The Semillon varietal grape has been planted and cultivated in several countries throughout Europe and the New World for a considerable length of time, and was at one point thought to be the most widely planted grape in the world. Indeed, for a period in the 19th century, it made up for over ninety percent of South Africa's wine industry, and was equally prodigious in Australia and elsewhere. Today, its number may have dropped, but it remains and strong and popular grape varietal, loved by wineries for the fact it is hardy and reliable. The golden colored grapes of the Semillon vine are possibly most appreciated when made into various French wines, where they are often aged in oak, a wood it has a particular affinity for.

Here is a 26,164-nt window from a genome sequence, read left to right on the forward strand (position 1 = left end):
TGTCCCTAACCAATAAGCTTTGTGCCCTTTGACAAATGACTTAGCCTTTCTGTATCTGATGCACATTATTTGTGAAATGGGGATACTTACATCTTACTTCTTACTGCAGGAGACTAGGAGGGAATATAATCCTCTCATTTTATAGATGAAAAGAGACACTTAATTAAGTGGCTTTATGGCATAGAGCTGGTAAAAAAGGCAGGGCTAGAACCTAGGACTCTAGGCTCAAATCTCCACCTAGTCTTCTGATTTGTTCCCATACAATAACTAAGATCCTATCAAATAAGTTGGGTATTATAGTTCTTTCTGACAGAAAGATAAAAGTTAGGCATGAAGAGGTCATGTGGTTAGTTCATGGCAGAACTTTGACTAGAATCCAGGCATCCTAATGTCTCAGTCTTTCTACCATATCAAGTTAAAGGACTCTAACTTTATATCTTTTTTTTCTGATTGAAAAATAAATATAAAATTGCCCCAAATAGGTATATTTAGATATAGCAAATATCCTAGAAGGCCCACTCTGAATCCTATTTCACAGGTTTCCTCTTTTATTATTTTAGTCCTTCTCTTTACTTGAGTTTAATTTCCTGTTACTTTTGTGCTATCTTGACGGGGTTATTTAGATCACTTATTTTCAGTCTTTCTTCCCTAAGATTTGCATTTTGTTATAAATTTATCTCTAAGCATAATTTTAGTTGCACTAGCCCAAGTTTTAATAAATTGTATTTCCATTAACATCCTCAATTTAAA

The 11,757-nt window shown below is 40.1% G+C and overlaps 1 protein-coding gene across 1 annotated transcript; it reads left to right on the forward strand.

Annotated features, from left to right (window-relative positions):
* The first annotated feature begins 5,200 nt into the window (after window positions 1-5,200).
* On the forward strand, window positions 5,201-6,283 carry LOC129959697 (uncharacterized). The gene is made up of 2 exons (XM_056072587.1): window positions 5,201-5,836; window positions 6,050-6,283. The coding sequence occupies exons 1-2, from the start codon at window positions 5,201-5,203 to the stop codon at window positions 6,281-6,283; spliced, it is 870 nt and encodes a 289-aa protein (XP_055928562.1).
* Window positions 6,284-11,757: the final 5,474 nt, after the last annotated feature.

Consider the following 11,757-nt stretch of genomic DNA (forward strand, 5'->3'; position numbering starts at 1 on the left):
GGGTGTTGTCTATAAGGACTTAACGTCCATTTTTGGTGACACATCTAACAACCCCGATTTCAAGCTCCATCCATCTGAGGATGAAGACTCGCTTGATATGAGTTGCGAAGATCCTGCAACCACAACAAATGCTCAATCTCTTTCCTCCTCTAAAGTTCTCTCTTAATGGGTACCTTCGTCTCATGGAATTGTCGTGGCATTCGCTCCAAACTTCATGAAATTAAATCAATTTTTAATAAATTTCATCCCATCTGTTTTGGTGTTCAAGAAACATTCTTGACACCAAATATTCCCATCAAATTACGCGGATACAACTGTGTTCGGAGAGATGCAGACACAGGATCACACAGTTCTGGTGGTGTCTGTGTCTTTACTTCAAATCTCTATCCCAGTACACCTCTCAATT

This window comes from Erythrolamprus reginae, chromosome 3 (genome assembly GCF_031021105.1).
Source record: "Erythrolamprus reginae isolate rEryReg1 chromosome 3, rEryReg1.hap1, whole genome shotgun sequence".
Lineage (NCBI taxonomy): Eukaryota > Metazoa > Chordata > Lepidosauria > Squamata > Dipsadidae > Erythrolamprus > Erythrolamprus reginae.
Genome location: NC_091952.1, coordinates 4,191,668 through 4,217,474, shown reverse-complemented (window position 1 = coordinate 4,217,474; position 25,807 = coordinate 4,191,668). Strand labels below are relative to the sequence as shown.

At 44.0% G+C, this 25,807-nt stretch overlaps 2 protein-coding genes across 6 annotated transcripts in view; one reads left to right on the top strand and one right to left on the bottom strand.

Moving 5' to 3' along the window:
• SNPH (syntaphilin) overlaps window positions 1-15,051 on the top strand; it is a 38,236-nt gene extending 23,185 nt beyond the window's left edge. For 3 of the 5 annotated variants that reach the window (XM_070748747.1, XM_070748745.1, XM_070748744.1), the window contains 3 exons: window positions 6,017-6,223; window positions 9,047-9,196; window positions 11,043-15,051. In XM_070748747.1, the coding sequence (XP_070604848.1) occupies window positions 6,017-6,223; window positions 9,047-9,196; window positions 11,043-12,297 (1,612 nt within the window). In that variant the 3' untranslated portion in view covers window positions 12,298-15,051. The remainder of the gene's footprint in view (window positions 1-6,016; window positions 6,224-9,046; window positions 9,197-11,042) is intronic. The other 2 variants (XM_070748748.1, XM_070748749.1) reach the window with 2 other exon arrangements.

Despite much of Australia being covered by dry, arid deserts and bushland, the southern regions of the country and islands such as Tasmania have proved to be ideal for vineyard cultivation and wine production. The fertile soils and brisk oceanic breezes, coupled with the blazing Australian sunshine allow the grapes to grow to full ripeness before a late harvest, resulting in hugely flavorful wines which appeal to a wide international audience. Combine this with the experimental and daring approach Australian wineries have in regards to wine production, and it becomes clear why Australia has relatively quickly become something of a world leader when it come to exporting their produce to Europe and America. The Shiraz and Chardonnay grape varietals have produced the most successful and broadly appreciated results over the decades, however, in more recent years wineries have begun experimenting with a much wider range of grape varietals, demonstrating how Australian wineries are continuing to adapt and develop alongside international palates.